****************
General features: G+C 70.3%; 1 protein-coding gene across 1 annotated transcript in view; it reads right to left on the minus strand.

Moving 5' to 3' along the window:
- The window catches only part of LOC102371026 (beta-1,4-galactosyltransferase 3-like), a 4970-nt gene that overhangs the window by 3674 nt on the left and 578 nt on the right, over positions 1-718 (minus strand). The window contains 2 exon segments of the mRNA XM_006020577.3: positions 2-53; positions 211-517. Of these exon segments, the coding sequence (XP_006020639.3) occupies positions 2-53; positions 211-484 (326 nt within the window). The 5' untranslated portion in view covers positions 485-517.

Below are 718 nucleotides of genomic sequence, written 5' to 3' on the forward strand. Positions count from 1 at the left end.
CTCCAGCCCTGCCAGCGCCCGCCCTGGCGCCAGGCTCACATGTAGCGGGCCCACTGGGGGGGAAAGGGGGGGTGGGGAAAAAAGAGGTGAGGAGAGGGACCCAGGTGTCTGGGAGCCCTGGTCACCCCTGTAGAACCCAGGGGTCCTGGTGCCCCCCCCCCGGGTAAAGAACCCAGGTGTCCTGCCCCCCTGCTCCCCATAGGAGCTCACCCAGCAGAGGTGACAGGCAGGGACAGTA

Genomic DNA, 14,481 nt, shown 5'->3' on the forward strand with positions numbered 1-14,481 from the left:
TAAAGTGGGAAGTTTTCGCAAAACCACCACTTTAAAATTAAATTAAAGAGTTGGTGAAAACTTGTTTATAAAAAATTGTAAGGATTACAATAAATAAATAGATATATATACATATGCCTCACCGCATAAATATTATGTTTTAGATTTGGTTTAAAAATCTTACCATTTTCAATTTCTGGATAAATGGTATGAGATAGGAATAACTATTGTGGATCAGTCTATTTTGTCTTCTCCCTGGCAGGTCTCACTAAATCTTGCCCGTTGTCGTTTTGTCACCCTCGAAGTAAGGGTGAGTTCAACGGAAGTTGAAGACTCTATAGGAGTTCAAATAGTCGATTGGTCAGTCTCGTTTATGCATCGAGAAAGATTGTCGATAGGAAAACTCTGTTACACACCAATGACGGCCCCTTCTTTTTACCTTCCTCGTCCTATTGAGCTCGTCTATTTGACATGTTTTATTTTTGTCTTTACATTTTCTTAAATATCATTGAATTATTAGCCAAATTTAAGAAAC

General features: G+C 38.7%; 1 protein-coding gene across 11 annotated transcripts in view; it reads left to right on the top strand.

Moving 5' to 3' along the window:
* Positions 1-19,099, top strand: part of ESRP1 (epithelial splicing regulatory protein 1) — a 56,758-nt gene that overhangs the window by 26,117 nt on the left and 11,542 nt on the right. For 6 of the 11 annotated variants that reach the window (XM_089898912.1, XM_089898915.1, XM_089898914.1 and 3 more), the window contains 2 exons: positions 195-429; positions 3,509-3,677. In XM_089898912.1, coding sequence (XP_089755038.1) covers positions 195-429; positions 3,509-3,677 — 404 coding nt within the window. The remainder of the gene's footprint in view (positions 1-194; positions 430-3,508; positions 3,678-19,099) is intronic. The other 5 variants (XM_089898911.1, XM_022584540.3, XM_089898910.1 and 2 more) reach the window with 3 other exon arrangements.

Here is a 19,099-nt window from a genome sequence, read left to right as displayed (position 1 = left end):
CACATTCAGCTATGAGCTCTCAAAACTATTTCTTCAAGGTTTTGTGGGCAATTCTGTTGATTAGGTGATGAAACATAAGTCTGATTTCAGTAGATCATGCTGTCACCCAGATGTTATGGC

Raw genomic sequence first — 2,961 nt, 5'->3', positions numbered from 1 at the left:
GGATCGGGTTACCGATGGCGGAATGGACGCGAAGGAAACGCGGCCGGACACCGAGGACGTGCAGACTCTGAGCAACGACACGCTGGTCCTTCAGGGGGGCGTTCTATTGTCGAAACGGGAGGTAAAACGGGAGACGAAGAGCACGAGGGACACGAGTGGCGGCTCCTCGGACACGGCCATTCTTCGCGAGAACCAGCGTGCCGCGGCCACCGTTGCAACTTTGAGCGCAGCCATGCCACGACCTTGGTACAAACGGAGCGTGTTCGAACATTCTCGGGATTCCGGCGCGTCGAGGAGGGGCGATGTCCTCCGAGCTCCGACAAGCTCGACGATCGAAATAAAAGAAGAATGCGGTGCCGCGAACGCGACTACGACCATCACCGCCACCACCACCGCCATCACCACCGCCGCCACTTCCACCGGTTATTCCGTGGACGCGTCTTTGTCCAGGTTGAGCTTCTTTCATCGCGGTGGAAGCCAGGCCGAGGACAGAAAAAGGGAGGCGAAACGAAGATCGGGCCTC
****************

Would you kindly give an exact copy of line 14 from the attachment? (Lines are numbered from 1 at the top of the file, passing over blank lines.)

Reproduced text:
GGATCGGGTTACCGATGGCGGAATGGACGCGAAGGAAACGCGGCCGGACACCGAGGACGTGCAGACTCTGAGCAACGACACGCTGGTCCTTCAGGGGGGCGTTCTATTGTCGAAACGGGAGGTAAAACGGGAGACGAAGAGCACGAGGGACACGAGTGGCGGCTCCTCGGACACGGCCATTCTTCGCGAGAACCAGCGTGCCGCGGCCACCGTTGCAACTTTGAGCGCAGCCATGCCACGACCTTGGTACAAACGGAGCGTGTTCGAACATTCTCGGGATTCCGGCGCGTCGAGGAGGGGCGATGTCCTCCGAGCTCCGACAAGCTCGACGATCGAAATAAAAGAAGAATGCGGTGCCGCGAACGCGACTACGACCATCACCGCCACCACCACCGCCATCACCACCGCCGCCACTTCCACCGGTTATTCCGTGGACGCGTCTTTGTCCAGGTTGAGCTTCTTTCATCGCGGTGGAAGCCAGGCCGAGGACAGAAAAAGGGAGGCGAAACGAAGATCGGGCCTC